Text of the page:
Some families have a multigenerational legacy like medicine or a family recipe. I love seeing that restaurant plaque that proudly states, “family owned for the last 50 years.” My family’s legacy is autoimmune disease, and to my knowledge, they don’t hand out plaques for that.
In my third year of medical school, my mom passed away from lupus. If you have lost a loved one, my words will fall short. After my mom’s death, I was a hollow and helpless core wrapped in deeply rooted anger. I felt I had no sense of direction, nor the will to find it.
On the outside, I remained a devoted medical student. On the inside, I was struggling with feelings of sadness and anger. Despite my best efforts, an exceptionally perceptive preceptor picked up on my inner demons and commented on my awkward timidity during an evaluation.
Fearing what would happen if others truly saw what I was going through, my resolve to fine-tune my facade only intensified. While I do not recommend this approach, my denial held strong into my first year of residency … until it didn’t.
‘I cannot get enough air’
I will never forget the first time I couldn’t breathe. I had noticed smaller symptoms, but I had assumed it was intern year fatigue. This was different. This was full on, “I cannot get enough air into my lungs, and if I don’t, I will pass out.” The first real episode happened when I was the first assist during a C-section. We were closing, the hard part was over.
I could hear and feel my own heartbeat. My lungs seemed full, but screamed for more oxygen; my own review of systems was positive for chest pressure and diaphoresis. I remember thinking that the lights were getting dimmer. My only thought was, “I am either having a panic attack or heart attack.”
I told the OB/GYN I would have to step out and an eager medical student was more than happy to get closer to the action. I scrubbed out and proceeded to the locker room where I sucked in more air than seemed reasonable.
A few doctors, a misdiagnosis of pneumonia, a couple rounds of antibiotics, some imaging, and a lung biopsy later, I learned I had sarcoidosis. I was happy it wasn’t lymphoma.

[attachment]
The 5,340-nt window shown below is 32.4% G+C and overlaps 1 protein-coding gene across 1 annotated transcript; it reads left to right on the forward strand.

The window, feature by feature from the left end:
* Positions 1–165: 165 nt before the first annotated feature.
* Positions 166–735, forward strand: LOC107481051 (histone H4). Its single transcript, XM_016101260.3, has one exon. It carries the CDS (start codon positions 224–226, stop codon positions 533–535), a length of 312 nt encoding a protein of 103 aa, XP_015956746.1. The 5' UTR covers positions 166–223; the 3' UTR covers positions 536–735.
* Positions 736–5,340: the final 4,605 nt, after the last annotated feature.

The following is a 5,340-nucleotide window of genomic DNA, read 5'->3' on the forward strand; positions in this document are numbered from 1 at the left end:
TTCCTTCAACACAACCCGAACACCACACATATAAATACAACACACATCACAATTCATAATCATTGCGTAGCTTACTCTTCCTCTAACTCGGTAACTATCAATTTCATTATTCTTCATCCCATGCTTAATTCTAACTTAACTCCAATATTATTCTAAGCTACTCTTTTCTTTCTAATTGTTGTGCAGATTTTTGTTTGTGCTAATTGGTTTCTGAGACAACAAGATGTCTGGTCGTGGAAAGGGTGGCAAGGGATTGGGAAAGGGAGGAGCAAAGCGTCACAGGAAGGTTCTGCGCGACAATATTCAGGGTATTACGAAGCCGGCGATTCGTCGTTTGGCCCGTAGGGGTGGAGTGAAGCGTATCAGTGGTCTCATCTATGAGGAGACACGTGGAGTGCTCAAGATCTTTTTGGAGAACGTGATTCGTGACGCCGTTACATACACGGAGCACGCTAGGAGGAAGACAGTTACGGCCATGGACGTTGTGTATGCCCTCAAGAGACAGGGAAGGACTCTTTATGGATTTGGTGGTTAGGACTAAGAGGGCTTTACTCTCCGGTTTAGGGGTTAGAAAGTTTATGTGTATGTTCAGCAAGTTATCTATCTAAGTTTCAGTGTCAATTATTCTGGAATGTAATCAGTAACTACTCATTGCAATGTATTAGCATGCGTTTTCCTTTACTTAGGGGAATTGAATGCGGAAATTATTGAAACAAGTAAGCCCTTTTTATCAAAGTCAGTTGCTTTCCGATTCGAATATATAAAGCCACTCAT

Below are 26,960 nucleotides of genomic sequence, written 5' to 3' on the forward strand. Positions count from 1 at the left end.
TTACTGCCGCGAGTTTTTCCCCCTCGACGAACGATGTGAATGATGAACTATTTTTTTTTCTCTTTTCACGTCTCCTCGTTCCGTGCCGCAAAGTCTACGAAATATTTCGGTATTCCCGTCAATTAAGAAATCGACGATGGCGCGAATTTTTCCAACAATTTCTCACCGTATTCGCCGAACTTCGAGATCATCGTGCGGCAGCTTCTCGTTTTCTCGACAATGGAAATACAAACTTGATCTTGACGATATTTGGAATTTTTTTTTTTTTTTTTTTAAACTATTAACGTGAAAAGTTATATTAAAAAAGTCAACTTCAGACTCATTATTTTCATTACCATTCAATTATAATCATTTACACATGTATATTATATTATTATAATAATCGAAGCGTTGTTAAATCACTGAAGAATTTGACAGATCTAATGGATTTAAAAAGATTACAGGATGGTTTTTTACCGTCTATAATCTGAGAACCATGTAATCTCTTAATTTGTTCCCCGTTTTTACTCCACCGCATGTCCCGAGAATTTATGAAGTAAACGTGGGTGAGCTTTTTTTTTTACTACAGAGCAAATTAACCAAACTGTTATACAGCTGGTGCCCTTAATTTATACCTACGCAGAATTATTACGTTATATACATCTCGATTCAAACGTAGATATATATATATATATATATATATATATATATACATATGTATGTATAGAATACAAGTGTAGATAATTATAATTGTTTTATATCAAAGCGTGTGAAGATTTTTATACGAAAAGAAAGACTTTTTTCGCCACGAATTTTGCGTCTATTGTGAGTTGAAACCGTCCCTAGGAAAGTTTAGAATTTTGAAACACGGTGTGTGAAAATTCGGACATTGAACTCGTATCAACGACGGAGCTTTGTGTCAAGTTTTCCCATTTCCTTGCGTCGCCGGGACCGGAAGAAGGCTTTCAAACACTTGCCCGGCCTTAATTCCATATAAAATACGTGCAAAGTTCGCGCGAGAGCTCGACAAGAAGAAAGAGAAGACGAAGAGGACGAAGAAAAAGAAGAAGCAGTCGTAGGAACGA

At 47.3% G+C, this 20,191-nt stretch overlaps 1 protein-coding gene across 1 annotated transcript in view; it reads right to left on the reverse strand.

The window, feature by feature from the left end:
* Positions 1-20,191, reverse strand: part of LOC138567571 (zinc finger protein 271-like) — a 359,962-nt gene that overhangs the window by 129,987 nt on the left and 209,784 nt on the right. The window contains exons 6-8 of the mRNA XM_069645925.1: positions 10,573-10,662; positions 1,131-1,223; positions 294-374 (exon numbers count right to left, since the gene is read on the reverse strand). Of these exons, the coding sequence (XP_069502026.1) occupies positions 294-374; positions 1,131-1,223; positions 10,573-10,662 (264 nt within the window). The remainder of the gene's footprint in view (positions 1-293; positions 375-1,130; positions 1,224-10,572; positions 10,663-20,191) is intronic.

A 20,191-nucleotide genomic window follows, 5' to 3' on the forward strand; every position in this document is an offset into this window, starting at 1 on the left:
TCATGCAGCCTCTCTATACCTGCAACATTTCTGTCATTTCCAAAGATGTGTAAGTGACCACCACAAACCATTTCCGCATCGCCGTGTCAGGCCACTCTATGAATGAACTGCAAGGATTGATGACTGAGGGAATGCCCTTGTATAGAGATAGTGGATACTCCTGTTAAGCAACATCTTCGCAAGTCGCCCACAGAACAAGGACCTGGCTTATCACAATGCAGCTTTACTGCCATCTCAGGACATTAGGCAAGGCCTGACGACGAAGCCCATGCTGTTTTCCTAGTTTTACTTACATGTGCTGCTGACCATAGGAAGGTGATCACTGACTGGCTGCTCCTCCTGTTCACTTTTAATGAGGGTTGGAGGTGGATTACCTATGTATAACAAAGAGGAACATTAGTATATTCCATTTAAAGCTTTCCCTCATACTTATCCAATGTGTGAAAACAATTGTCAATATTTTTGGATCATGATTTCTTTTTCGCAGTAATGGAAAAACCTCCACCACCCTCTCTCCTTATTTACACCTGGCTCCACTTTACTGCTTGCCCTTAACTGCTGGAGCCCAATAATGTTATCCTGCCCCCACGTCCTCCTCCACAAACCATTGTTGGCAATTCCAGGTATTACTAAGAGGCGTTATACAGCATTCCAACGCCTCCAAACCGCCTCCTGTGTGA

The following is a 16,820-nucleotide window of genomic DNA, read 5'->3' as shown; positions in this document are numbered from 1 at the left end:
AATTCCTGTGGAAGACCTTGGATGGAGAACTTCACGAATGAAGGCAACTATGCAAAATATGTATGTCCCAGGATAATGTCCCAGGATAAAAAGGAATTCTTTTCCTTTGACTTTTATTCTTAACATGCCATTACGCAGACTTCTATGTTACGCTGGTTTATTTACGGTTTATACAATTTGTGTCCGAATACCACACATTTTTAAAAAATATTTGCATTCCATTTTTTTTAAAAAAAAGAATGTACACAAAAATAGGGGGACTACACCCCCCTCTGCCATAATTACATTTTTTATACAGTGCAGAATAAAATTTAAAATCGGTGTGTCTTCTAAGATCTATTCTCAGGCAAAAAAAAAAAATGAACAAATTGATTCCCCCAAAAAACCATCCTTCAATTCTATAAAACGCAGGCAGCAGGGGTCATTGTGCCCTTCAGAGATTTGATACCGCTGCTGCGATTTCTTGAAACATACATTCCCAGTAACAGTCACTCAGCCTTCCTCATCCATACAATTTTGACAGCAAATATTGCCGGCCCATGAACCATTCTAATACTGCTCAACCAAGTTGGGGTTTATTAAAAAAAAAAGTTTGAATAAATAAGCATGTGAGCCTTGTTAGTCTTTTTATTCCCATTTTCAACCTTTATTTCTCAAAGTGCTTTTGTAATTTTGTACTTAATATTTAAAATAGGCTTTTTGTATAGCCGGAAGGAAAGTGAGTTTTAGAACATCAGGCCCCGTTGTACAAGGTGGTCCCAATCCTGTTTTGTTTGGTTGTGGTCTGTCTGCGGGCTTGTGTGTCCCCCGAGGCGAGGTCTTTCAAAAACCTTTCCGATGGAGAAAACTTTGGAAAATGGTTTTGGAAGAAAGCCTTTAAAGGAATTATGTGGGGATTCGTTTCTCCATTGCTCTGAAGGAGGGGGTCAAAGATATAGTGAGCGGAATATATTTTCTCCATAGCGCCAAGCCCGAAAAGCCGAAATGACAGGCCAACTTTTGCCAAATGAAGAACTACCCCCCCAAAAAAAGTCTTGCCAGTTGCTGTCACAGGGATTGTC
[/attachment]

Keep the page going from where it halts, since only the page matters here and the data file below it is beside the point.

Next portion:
Many people with sarcoidosis have no symptoms and don’t require treatment. I am not one of those people. My symptoms worsened. I had no energy, my joints hurt, skin lesions developed, and I found out that my body was a rock star at making granulomas.
Again, the all-too-familiar emptiness overcame me. I worked even harder to keep it hidden behind my time-tested facade of “OK-ness.”
In some ways, the pandemic helped me. Everyone was having a hard time, and this allowed me to let my guard down, even the smallest bit. I no longer had to work as hard to pretend to be OK. I suddenly wasn’t alone in my discomfort, and that brought comfort in a twisted misery-loves-company sort of way.
My daughter’s diagnosis
Still, my determination to appear that I was doing fine remained steadfast until a third autoimmune disorder presented in my family. In February 2020, my 5-year-old daughter, Adalyn, was diagnosed with Type I diabetes. I didn’t realize until we attended our annual daddy-daughter dance, when we went to the bathroom three times in two hours, that something was off.
My daughter has always been special, but to see her facing this challenge head-on was truly something to behold. I had simultaneously never been prouder, nor more scared, in my entire life.
Suddenly, the house of cards came crashing down. My facade was no longer my ally; I was no longer able to hold back the dam of emotions and frustrations. I cried in front of my program director, program coordinator, co-residents, and random people that innocently asked how I was doing. Everyone, finally, saw my fragility. It was at this time, at my most vulnerable, that I discovered I was not alone.
It was time to let all the people around me share in my burden. It is often said the becoming a physician is a sacrificial endeavor. I wholeheartedly agree, but you cannot sacrifice what you do not have to give. I began to ask for help, and we received support not only from my residency, but also from the entire community. This allowed me to begin to heal.
In my time at A.T Still University Kirksville College of Osteopathic Medicine, I learned that the first tenet of osteopathic medicine is that the person is a unit of body, mind, and spirit. This is something we were literally tested on. Yet I failed to apply it to my own life.
Realizing what matters most
I thought I was the exception to the rule and did not realize the significant harm I was doing to myself by suppressing my emotions. Today, I understand that it is OK to not be OK. Asking for help is allowed, and I don’t need all the answers. In my case, it took my daughter to help me see what mattered. To me, what matters most is faith and family.
I recommend that all medical students and physicians take some time to consider what matters most to them. If you don’t know, it’s time to find out. And please know that the world does not rest solely on your shoulders.
Today, my sarcoidosis is in remission. Adalyn continues to be a symbol of strength and resilience. We recently attended the Friends for Life Diabetes Conference in Orlando, Florida, as a family.
My career in medicine has been one hurdle after another. I would love to share some dazzling words of wisdom about how I’ve gotten through. However, I am honestly still in the process of figuring it out.
Some days I wake up and choose to face my demons head on. Other days, I wake up in the fetal position and think, “I won’t make it through.” This inconsistency, this uncertainty, is what makes me human.
These challenges shape me, they do not define me. While I am a husband, father and physician, I am, above all else, a human.